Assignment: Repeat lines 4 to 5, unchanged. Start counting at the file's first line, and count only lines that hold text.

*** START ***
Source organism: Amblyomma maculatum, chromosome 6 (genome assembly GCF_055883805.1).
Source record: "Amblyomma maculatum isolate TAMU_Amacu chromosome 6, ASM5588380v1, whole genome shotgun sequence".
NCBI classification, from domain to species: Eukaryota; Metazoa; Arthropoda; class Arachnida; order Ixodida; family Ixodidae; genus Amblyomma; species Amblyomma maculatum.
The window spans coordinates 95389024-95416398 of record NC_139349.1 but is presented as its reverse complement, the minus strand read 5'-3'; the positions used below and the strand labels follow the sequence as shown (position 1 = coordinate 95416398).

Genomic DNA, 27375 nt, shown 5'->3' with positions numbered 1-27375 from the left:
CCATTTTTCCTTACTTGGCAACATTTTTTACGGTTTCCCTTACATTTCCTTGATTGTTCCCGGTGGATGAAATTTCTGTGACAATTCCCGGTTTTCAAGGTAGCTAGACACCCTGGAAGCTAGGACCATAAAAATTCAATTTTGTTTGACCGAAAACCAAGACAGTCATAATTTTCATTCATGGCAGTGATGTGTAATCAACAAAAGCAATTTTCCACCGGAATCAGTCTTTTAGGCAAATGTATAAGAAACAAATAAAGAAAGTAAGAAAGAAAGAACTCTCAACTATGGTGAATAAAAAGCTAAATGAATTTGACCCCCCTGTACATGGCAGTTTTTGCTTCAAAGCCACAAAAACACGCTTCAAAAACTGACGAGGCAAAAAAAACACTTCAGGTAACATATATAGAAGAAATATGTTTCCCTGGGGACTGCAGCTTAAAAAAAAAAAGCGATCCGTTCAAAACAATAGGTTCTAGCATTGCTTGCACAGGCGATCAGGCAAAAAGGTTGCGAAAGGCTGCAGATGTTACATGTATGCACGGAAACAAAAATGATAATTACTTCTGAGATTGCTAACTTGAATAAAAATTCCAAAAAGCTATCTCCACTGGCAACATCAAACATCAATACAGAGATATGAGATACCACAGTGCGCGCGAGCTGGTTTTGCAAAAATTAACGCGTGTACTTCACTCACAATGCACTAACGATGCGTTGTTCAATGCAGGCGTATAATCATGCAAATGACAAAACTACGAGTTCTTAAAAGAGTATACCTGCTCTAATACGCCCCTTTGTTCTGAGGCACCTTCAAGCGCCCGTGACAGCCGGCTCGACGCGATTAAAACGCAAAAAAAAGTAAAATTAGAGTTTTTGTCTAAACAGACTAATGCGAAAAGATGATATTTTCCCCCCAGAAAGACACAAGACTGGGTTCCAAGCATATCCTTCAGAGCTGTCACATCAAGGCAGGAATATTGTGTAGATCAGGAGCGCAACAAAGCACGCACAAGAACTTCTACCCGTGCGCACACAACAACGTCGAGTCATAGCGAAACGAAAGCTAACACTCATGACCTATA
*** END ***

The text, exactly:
The window spans coordinates 95389024-95416398 of record NC_139349.1 but is presented as its reverse complement, the minus strand read 5'-3'; the positions used below and the strand labels follow the sequence as shown (position 1 = coordinate 95416398).

Genomic DNA, 27375 nt, shown 5'->3' with positions numbered 1-27375 from the left: